Read them back, look for the ones that resonate with you, or the ones which you've heard people you know say. Or the similar sentences that your Resistance is saying to you. Look out for the language of Resistance, words like 'enough', 'not ready', 'when it's finished', 'more'.

We all have that voice. Coaching, for most people, is a calling and a dream. It is getting paid to work with people, making a difference, using all those skills which you took for granted but you have found out are special in you. Changing lives, and changing your life. And as a calling and a dream it is so vulnerable to Resistance.

Here are my top three tips to help guide you through the minefield of Resistance as you grow your coaching business. There are plenty more, and I'd love to hear from anyone who has great tips, or great struggles with Resistance.

  1. Become aware of Resistance. Maybe this article is all you need. Maybe you also need to read my brother's blog, or the pages on Steven Pressfield's website, or maybe you need to buy yourself The War of Art and The Icarus Deception (or get a family member to give them to you for a forthcoming birthday!). But whatever it takes, make sure you're aware. Make sure you're looking for it.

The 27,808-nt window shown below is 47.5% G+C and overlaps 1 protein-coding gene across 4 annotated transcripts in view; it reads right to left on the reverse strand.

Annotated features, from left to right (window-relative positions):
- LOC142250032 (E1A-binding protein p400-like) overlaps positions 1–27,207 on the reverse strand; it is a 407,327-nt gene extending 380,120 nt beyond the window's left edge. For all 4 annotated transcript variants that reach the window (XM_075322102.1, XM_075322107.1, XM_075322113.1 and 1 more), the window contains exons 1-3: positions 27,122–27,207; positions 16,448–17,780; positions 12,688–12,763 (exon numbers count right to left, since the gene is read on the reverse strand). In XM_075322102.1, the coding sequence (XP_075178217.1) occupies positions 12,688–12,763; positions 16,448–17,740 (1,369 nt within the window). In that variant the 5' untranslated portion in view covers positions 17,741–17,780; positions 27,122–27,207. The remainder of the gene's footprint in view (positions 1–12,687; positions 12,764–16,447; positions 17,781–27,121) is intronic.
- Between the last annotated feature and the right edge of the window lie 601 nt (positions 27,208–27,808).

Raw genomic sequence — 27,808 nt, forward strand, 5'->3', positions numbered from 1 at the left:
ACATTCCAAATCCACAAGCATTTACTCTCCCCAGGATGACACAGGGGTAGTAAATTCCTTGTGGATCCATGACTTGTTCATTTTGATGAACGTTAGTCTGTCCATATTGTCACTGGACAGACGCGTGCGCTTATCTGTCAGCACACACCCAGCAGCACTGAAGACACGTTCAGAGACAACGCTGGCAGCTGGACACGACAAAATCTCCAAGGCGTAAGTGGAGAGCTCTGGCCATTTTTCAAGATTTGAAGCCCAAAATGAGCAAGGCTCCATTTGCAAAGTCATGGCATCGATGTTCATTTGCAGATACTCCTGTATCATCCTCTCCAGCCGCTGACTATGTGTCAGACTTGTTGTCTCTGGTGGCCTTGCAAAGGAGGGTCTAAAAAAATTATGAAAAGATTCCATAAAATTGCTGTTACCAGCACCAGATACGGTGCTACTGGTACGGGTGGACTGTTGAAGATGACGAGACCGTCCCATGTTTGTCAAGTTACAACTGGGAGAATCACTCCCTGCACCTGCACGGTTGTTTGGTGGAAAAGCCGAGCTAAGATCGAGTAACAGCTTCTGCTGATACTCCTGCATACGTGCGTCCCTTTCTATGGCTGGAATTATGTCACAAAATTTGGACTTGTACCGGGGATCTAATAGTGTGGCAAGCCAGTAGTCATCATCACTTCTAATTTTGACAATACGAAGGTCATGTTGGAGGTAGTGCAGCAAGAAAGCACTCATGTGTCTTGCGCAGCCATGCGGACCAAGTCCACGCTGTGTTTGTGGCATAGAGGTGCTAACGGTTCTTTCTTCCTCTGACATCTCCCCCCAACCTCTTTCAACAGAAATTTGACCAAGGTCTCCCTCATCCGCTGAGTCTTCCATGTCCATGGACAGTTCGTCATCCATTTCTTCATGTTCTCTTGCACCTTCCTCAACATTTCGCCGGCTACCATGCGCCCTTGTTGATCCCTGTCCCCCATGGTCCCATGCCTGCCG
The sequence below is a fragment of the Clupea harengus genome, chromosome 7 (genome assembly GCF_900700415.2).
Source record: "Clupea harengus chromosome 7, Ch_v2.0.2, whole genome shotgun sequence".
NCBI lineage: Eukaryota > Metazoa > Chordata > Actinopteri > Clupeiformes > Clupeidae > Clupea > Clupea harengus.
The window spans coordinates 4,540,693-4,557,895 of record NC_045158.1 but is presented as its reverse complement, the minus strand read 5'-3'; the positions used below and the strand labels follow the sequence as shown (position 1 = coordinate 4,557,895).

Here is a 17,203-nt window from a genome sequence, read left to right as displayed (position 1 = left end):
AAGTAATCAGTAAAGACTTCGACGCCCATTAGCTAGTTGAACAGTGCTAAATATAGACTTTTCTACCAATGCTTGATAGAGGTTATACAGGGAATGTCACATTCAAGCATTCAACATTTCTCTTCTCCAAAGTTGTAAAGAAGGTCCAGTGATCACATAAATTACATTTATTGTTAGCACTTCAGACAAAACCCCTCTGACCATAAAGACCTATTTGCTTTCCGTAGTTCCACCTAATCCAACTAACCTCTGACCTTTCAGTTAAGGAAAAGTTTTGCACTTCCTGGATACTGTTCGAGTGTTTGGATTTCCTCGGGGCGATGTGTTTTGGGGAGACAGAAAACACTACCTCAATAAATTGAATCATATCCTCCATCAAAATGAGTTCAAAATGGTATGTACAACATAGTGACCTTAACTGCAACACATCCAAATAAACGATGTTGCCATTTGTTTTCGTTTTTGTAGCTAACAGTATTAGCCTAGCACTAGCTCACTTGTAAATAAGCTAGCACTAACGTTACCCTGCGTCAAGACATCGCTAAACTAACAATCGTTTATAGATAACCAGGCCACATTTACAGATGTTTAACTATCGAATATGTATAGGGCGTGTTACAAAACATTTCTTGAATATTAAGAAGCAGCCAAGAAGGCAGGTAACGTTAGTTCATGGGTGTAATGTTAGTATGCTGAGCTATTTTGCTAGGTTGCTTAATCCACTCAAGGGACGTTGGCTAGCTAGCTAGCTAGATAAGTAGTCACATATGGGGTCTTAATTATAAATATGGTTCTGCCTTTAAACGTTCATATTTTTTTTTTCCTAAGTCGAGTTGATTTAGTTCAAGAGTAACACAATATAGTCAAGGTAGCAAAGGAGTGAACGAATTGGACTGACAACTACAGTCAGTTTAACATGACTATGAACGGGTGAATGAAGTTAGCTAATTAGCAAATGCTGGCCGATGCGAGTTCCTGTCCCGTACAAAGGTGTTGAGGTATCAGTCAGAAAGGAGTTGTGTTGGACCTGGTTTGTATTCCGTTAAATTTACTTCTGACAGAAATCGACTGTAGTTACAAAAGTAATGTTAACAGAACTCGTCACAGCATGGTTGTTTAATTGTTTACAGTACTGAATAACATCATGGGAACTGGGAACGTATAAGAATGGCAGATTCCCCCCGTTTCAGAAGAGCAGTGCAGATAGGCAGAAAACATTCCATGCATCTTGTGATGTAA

2. Get a coach. When you're talking about coaching to people, it's almost certain you say something like 'the thing that sets it apart from mentoring, and counselling, and therapy, is that it's always forward looking'. And in that forward momentum is the next small step, which lets the inspiration in. Whoever your coach is, they will help you take those steps, and in those steps you will start to beat Resistance. I've been lucky to work with two amazing coaches, Mike Toller and Joel Monk, and both have guided me wonderfully through my Resistance.